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Monday, October 22, 2007


I've fallen in love this past week. With a movie.

Yep, I think I've found my favorite movie of 2007 (though the Disney film Enchanted, which looks like a strong contender, hasn't opened yet), and it's not Fantastic Four: Rise of the Silver Surfer. Just yesterday I spent a couple of hours at the cinema for my second trip Across the Universe.

Think of Across the Universe as a rewrite of Hair with a very specific suite of songs. It's really the same stuff, very much the same story. At the dawn of the 1960s, young people figure out that they are human beings and not just extensions of their parents. They reject conformism (which is not worth embracing), they question authority (which deserves to be questioned), they look for new ways to express themselves and be themselves. And thousands of them are fed into the meat grinder of an unjust war overseas, resulting in a figurative civil war between the generations at home. All of this is set to rock-n-roll music--not just any rock-n-roll music, but the rock-n-roll that is widely held to qualify as true art and literature: the music of the Beatles.

One thing you're going to learn in your acquaintance with me is that the things I love are the things I find beautiful. Yes, beautiful in appearance and form, but also beautiful in sound and mind and thought. (For example, The Fantastic Four is, at its best, an exquisitely beautiful comic book by these very criteria.) And make no mistake, Across the Universe is a truly beautiful movie.

Where can I even start to praise this film? Okay, we'll begin with the characters and cast. Across the Universe is structured round a central trio of characters: Jude (Jim Sturgess), Lucy (Evan Rachel Wood), and Lucy's big brother Max (Joe Anderson). Of these, only young Ms. Wood is widely known, partly from her role in the TV series Once and Again starring Sela Ward and Billy Campbell. It doesn't matter; they're all great, especially Sturgess and Anderson. The characters are truly endearing and well-played--and these kids can actually sing. The real find is Jim Sturgess in the role of Jude (as in "Hey, Jude") a boy from--where else?--Liverpool, England who comes to the States to find the father who left Jude's mother pregnant after World War II, and ends up finding the love of his life. Jude's journey is the journey of the picture. And young Mr. Sturgess is a wonder. Jude is not a musician (in fact he's an artist), but he is a Beatle to the core. He even looks like them; you'll almost think he's a handsomer reincarnation of John Lennon. And he sings the Beatles' songs like a Beatle! Now I've known people who would consider Jude a very poorly conceived character. Why? Because he is not a creature who wallows in angst and neurosis and is perpetually dogged by inner turmoil. There are people who would reject Jude as someone around whom to build a story because he isn't screwed up enough; his motives are too pure. He doesn't even hate his absent Dad, try as he might. Jude is about exactly one thing. Appropriately for the hero of a story inspired by the works of the Beatles, Jude wants nothing more than love. That's it; just love. Specifically, the love of Lucy, the sister of his new American best mate, Max. Don't confuse purity of character for poor writing; Jude, as played by Sturgess, makes you love him effortlessly. Like all the great innocent and pure-hearted characters of literature and film, Jude reminds us of the way we should all be.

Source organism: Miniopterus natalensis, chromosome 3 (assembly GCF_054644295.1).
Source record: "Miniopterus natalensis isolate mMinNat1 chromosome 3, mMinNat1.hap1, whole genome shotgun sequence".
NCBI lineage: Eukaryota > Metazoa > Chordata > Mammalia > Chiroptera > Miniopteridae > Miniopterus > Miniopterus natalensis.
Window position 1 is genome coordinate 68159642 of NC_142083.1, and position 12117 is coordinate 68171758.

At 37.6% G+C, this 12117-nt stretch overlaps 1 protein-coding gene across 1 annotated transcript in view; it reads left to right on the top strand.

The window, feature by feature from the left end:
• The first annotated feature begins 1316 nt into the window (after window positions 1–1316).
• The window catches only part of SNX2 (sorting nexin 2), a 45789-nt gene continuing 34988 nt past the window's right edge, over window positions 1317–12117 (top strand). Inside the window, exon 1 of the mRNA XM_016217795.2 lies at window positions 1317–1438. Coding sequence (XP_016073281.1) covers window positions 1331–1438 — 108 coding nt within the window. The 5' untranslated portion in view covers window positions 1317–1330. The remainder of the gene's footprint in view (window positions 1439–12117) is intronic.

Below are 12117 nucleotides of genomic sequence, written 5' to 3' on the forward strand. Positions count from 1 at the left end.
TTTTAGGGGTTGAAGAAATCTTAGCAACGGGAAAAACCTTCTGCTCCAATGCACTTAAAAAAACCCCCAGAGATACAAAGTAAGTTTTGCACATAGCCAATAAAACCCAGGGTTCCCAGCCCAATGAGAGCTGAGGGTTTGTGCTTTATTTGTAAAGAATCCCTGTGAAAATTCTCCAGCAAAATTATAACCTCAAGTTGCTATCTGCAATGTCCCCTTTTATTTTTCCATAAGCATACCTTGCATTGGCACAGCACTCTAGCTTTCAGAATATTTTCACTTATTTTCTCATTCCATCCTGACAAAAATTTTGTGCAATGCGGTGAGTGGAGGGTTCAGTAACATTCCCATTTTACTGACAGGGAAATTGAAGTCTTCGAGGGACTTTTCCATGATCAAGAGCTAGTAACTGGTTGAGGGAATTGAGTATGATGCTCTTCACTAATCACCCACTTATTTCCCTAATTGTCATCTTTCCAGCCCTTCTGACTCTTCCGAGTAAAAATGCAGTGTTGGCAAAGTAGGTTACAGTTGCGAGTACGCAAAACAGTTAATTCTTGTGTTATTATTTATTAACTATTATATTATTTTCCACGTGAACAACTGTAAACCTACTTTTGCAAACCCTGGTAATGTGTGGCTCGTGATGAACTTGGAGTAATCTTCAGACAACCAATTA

Besides, if there's one thing we know about people with pure motives in fiction and reality, it is that no one else in the world has greater troubles than they. Jude finds his Dad working as a custodian at Princeton University. He also finds a friend and surrogate brother in the fun-loving but unmotivated student, Max, who takes Jude home for Thanksgiving. Jude gets a taste of not only the holiday feast, but all-American family dysfunction, when Max announces at dinner that he's dropping out of college. Before the night is over, Max and Jude will have taken Lucy bowling and Jude and Lucy will have started to fall in love--this, in spite of the girl Jude has left across the Pond and the boy whose return from Vietnam Lucy is awaiting. Max takes Jude to live with him in Greenwich Village, while Lucy gets the devastating news that her boyfriend will not be coming home--alive. Eventually she, too, is off to the Village, and her fate in the arms of Jude. All of this is set to Beatles songs that evoke the joy of being young, having fun, and discovering true love: "With a Little Help From My Friends," "I've Just Seen a Face," and "If I Fell". However, along with Lucy comes dropout Max's draft notice. The military induction sequence, with its Uncle Sam poster that comes to animated life and its ironic use of the song "I Want You," made me think of one thing. This is just like what happens in Star Trek when the Borg get you! As we watch and listen, poor, scared Max is assimilated! "Resistance is futile!" They're going to turn him into a drone and send him off to rape another country in the name of "liberty!" It is awful!